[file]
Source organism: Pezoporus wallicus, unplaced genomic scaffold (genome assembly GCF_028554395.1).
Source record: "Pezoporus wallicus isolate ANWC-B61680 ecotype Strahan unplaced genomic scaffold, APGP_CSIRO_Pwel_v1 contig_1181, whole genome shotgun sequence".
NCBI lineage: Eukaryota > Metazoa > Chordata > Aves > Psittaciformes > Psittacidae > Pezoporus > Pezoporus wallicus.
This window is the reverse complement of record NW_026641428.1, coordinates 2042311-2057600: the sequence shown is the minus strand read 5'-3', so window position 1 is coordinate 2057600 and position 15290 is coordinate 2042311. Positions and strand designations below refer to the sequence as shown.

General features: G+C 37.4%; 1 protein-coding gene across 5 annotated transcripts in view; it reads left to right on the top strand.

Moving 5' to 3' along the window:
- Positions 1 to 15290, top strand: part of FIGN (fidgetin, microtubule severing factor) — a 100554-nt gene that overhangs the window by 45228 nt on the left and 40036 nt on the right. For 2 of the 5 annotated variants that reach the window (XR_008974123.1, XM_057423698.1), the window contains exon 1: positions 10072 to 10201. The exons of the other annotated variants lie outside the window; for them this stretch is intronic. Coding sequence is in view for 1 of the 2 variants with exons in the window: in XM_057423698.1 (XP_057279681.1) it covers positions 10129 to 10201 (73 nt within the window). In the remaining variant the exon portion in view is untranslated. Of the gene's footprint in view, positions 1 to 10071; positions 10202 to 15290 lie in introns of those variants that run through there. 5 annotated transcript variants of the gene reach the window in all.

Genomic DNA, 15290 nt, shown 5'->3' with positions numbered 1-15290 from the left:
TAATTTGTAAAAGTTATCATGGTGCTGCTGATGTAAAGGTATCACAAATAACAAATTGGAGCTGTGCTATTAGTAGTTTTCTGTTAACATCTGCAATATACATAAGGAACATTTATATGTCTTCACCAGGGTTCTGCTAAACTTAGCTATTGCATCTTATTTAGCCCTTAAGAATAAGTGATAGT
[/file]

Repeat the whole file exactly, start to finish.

Source organism: Pezoporus wallicus, unplaced genomic scaffold (genome assembly GCF_028554395.1).
Source record: "Pezoporus wallicus isolate ANWC-B61680 ecotype Strahan unplaced genomic scaffold, APGP_CSIRO_Pwel_v1 contig_1181, whole genome shotgun sequence".
NCBI lineage: Eukaryota > Metazoa > Chordata > Aves > Psittaciformes > Psittacidae > Pezoporus > Pezoporus wallicus.
This window is the reverse complement of record NW_026641428.1, coordinates 2042311-2057600: the sequence shown is the minus strand read 5'-3', so window position 1 is coordinate 2057600 and position 15290 is coordinate 2042311. Positions and strand designations below refer to the sequence as shown.

General features: G+C 37.4%; 1 protein-coding gene across 5 annotated transcripts in view; it reads left to right on the top strand.

Moving 5' to 3' along the window:
- Positions 1 to 15290, top strand: part of FIGN (fidgetin, microtubule severing factor) — a 100554-nt gene that overhangs the window by 45228 nt on the left and 40036 nt on the right. For 2 of the 5 annotated variants that reach the window (XR_008974123.1, XM_057423698.1), the window contains exon 1: positions 10072 to 10201. The exons of the other annotated variants lie outside the window; for them this stretch is intronic. Coding sequence is in view for 1 of the 2 variants with exons in the window: in XM_057423698.1 (XP_057279681.1) it covers positions 10129 to 10201 (73 nt within the window). In the remaining variant the exon portion in view is untranslated. Of the gene's footprint in view, positions 1 to 10071; positions 10202 to 15290 lie in introns of those variants that run through there. 5 annotated transcript variants of the gene reach the window in all.

Genomic DNA, 15290 nt, shown 5'->3' with positions numbered 1-15290 from the left:
TAATTTGTAAAAGTTATCATGGTGCTGCTGATGTAAAGGTATCACAAATAACAAATTGGAGCTGTGCTATTAGTAGTTTTCTGTTAACATCTGCAATATACATAAGGAACATTTATATGTCTTCACCAGGGTTCTGCTAAACTTAGCTATTGCATCTTATTTAGCCCTTAAGAATAAGTGATAGT